La présente réflexion est à lire, à méditer et à approfondir car à quoi sert de se demander « que faire? » si on est incapable de comprendre que, déja, l’asservissement est en soi. Il est en nous! Il faut commencer par le commencement, l’origine.
La lutte contre les Macron, les BHL, les marchands du temple, les l’Oréal, les Bouygues, les Google, les soi disants progressistes du politiquement correct, cette lutte commence dans notre tête, grace à la pensée critique. Elle seule permet de remettre le monde sur ses pieds. La première oeuvre révolutionnaire est de penser juste, de faire tomber les mystifications.
Nous le disons souvent l’homme est une intersection, une intersection de l’individuel, du singulier d’une part et du collectif, du social d’autre part.
Notre propos libertaire n’est jamais de nier le « social », de nier ce qui vient de la société, non, nous ne pouvons y échapper: la société nous traverse et nous structure. Mais il faut aussi laisser la place à l’individu, à son émancipation, à son dépassement. L’individu nait aliéné, étranger à lui même car il est pris dans le social, dans le collectif; mais son Projet c’est d’exister, de s’autoriser de lui même, de construire sa vie. La sienne.
Et cela nos sociéts progressistes ne le tolèrent plus, car c’est contraire aux intérêts dominants, elles veulent tout régenter, le passé qu’elle réécrivent, le présent qu’elles formatent et l’avenir qu’elles veulent définir et imposer.
Se poser en individu c’est dire non, c’est prétendre que l’avenir n’est écrit nul part, qu’il n’est jamais dicté. Il est à construire, il est à confronter.
The current counter-revolution against liberty is being fought on a number of fronts in American society.
One is on the college and university campuses across the country, where the ideology of “political correctness” is strangling the principle and practice of freedom of speech and the ideal of intellectual controversy and debate.
Critical to this campaign against free expression and open exchange of competing and opposing ideas is the capture of the language through which this campaign has been instigated and the linguistic characterization of its protagonists.
We need to remember and reflect upon the fact that it is through our language that we think about ourselves, our relationships to others, and the general social order in which we live and that we share with those others. Words do not simply define or delineate the names of objects, individuals, events or actions. Words also contain and connote meanings that create mental imageries, emotions, attitudes and beliefs in people that influences and colors how they see themselves and the world around them.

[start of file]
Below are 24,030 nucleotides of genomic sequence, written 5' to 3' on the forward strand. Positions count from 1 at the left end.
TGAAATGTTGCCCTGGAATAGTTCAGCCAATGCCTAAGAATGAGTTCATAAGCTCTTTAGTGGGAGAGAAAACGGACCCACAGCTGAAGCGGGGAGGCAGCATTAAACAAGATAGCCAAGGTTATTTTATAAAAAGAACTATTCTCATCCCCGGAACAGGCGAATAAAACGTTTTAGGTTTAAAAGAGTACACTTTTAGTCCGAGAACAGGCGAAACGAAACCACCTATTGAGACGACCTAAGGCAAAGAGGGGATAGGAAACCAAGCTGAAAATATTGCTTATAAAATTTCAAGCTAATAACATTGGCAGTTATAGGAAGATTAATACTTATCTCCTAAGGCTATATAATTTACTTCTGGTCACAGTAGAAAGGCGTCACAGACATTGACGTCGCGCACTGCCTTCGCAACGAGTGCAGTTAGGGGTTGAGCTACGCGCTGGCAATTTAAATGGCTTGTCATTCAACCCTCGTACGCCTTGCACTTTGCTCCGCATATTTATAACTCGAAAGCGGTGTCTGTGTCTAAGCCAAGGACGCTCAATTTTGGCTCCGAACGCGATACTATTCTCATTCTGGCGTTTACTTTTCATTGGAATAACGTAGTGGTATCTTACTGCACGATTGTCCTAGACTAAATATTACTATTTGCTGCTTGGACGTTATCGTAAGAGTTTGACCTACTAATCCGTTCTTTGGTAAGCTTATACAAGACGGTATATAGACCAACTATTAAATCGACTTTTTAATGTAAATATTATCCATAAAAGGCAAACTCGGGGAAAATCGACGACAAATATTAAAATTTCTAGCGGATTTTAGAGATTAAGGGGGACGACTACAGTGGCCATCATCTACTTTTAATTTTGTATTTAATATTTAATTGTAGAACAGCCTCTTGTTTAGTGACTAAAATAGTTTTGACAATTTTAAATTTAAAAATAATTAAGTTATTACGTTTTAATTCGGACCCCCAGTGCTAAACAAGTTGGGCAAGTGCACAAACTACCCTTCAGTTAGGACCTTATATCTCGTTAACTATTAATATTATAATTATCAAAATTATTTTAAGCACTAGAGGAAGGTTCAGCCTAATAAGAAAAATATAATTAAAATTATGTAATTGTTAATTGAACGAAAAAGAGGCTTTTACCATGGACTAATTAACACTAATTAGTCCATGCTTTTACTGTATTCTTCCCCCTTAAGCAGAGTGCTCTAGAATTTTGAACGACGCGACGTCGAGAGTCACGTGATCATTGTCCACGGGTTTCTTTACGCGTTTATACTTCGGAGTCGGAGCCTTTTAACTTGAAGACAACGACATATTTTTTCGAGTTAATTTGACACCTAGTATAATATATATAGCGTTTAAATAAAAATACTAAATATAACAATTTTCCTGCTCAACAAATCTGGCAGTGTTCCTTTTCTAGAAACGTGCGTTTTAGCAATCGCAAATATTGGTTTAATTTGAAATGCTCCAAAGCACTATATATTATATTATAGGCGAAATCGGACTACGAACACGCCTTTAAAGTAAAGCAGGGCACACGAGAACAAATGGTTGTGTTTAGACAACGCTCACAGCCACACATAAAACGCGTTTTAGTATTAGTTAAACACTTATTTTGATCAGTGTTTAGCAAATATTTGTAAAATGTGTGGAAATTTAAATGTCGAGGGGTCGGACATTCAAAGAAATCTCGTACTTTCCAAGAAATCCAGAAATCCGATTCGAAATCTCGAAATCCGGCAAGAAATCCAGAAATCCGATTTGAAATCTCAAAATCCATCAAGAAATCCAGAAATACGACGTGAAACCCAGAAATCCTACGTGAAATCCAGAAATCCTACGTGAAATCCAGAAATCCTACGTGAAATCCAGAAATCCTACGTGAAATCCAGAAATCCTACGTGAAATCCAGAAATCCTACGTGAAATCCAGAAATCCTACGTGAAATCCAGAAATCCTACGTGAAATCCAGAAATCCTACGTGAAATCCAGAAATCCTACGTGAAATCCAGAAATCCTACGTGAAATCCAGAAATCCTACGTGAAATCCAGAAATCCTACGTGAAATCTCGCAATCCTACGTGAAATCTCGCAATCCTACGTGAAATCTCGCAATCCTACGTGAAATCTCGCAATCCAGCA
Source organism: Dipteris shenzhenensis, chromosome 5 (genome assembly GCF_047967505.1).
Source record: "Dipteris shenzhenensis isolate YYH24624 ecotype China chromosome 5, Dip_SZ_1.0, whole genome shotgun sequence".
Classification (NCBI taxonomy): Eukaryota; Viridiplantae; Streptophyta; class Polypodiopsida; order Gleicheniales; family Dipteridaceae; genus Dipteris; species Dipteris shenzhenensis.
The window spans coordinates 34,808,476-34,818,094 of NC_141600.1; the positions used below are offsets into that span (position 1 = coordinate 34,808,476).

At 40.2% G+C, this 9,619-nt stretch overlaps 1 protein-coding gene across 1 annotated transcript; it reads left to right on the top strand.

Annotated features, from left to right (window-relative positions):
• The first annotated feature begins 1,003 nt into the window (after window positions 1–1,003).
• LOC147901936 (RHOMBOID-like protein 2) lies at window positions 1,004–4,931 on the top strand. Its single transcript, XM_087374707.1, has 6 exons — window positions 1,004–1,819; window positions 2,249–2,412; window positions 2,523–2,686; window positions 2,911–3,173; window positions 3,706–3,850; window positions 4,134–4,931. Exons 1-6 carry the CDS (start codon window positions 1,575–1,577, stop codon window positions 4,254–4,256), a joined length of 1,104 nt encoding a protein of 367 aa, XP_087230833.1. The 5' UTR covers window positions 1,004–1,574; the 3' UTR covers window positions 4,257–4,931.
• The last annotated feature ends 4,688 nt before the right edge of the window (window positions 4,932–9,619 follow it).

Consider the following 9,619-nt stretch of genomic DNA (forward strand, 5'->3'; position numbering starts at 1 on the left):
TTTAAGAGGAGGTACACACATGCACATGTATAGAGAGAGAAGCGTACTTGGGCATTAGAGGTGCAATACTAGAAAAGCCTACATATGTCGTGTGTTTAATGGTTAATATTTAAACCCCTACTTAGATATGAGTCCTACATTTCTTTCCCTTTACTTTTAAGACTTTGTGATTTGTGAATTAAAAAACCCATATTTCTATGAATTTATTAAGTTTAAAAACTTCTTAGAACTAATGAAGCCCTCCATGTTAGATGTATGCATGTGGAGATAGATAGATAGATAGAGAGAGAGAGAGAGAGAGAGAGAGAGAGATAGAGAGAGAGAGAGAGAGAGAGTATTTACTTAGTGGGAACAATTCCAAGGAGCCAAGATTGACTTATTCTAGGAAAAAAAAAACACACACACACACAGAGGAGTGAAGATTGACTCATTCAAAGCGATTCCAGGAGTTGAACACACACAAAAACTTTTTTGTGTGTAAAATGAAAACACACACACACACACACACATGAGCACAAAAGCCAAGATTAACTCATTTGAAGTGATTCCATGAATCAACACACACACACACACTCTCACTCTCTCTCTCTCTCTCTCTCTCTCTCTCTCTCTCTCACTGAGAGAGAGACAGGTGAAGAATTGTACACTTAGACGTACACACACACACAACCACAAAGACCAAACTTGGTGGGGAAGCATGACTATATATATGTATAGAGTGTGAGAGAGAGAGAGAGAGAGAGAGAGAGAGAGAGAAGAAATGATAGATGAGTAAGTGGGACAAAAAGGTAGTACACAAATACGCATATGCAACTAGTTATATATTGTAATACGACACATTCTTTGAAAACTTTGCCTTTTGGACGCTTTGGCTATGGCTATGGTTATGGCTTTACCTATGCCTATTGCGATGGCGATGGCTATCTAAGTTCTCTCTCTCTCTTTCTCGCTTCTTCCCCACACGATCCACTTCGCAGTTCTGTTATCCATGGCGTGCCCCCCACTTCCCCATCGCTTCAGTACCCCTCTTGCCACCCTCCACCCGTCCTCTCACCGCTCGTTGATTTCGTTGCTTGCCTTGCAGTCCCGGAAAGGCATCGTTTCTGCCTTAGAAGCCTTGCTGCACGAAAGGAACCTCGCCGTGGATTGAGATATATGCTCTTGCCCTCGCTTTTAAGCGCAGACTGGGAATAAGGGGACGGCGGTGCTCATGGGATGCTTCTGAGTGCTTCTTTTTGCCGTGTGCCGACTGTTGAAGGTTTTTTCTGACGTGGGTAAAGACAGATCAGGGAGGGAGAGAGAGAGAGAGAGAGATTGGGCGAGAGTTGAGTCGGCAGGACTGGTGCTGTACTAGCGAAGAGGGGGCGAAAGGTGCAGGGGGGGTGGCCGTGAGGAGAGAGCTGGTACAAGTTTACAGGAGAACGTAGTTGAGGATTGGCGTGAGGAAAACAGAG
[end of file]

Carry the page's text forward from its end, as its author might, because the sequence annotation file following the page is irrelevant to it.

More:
The Nazi Manipulation of Minds Through Language
For an example of this we may turn to Victor Klemperer (1881-1960), a German Jew who survived in Nazi Germany outside of the concentration camp system because his wife was not Jewish and she stood by and defended him throughout the Second World War. Several years after the defeat of Hitler and the National Socialist regime in 1945, Klemperer wrote a book called The Language of the Third Reich (1957). A professor of romance languages at a university in Dresden before Hitler’s rise to power in 1933, he was especially attuned to the uses and nuances of words and their contextual meanings.
He kept a detailed and truly fascinating diary about daily life during the Nazi era in Germany, the full contents of which was published under the title, I Will Bear Witness: A Diary of the Nazi Years(1995), long after he passed away. He drew upon these meticulous observations in writing The Language of the Third Reich in the 1950s. Klemperer argued that virtually everyone in Hitler’s Germany was a Nazi – whether or not they considered themselves to be National Socialists, including many of the victims of the regime (including German Jews).
Why? Because they had been captured by and had adapted in their thoughts and beliefs the ideas and ideology of their Nazi masters. They found it difficult to think about life and morality in any other way; that is, to reason in a way independent of the language of words and political phrases reflecting the Nazi conceptions of man, “race” and society. In their minds, Klemperer was suggesting, they were no longer self-governing human beings, but slaves of the regime since they thought and acted in terms of the lexicon and logic of Hitler’s National Socialism. Said Klemperer:
Nazism permeated the flesh and blood of the people through single words, idioms and sentence structures which were imposed upon them in a million repetitions and taken on board mechanically and unconsciously . . .